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    do a search in the international forum. there is quite a bit of info there -- even some st george's students.
     
  11. Dr Chooch

    Dr Chooch will row for toast

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    She did have a 27, but she also had a lot of volunteer and medicine related activities that boosted her application. I think everyone has good points, but overall you need to show them why you want to be a doctor. Push the unique aspects of your personally and use your medically related experiences to really show them who you are and why you are doing this. Remember, a lot of applying to med school appears to be a crap shoot to some degree (at least in the eyes of us premeds), so nobody can predict what will happen. If for some reason it doesn't work out this year, follow DW's advice. Good luck!
     
  12. JohnnieWalkerMD

    JohnnieWalkerMD Junior Member

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    For some reason I'm too superficial to get a DO. I mean, youre a DO for life. I think that a DO has more explaining to do than an FMG. Both essentially didnt get into a US allopathic. Thats my personal opinion. I know, im ignorant.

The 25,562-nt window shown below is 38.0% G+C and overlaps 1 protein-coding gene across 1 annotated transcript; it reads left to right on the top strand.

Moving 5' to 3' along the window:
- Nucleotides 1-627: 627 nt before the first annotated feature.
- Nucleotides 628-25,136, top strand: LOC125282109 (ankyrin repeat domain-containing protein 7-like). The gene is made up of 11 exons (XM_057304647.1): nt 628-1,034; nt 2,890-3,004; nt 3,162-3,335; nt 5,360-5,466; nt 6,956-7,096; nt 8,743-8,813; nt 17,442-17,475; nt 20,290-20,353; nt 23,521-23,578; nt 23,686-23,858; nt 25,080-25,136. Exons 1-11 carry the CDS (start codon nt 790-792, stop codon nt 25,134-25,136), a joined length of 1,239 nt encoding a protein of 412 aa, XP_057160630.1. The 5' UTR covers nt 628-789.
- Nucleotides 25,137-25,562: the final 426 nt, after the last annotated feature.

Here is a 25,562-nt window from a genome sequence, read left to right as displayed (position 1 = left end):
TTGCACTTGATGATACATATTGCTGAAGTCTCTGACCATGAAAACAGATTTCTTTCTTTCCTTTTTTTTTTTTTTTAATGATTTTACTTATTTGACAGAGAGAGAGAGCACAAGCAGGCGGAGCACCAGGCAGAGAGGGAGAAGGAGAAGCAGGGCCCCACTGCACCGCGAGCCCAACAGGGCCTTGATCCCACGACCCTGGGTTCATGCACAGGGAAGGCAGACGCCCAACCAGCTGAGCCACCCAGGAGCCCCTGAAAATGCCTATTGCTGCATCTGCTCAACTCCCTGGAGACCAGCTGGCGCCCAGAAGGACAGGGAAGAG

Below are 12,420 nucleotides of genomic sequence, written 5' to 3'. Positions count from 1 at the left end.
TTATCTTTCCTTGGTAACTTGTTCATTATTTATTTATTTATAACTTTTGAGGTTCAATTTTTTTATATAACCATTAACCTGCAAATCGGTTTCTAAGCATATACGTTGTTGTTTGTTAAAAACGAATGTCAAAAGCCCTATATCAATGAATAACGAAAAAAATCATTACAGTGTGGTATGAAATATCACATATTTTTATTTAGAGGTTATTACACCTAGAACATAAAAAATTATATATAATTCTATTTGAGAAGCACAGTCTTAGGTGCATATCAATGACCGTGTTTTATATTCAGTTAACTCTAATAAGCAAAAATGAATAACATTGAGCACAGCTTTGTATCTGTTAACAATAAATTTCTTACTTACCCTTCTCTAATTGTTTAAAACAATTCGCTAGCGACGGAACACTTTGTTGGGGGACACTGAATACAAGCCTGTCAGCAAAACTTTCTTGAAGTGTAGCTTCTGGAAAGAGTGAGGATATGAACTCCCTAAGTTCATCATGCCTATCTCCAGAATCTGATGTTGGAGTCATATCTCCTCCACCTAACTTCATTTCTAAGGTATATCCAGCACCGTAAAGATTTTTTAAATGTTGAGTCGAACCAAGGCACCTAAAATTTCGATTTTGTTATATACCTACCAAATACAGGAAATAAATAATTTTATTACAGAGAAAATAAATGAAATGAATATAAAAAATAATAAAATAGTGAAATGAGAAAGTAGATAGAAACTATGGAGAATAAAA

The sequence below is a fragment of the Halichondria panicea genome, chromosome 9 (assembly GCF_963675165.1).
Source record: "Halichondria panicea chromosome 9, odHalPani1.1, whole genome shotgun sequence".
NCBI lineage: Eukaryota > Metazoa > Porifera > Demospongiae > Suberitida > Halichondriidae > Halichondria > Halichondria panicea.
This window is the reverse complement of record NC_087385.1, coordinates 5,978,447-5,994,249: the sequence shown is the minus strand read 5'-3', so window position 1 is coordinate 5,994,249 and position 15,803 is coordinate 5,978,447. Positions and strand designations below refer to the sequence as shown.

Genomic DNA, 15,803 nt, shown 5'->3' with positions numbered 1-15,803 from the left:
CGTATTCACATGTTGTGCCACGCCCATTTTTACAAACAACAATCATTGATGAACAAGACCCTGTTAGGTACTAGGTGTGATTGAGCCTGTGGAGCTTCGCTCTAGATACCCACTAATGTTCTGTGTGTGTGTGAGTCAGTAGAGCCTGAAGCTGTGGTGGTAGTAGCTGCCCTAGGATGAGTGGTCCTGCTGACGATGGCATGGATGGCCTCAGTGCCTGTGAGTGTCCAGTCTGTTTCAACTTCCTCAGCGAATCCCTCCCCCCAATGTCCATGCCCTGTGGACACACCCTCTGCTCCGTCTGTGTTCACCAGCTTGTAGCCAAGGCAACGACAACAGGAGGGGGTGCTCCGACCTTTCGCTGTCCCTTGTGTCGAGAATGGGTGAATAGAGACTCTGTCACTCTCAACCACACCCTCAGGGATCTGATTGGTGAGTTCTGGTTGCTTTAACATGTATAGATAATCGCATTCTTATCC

I know how a DO has an easier time landing residency etc. But wanting to market myself to my ethnic community later on down the road as a DO may prove to hold many challenges.

    I started college at age 16 and was totally immature. Thats why my undergrad sucked.

    I never got involved with volunteer work since I come from a family of physicians...so i felt like I already knew what i was going into. yeah, i know i have to show that I care for people, but my struggle has been my grades and my "numbers." so thats what I have been focusing on.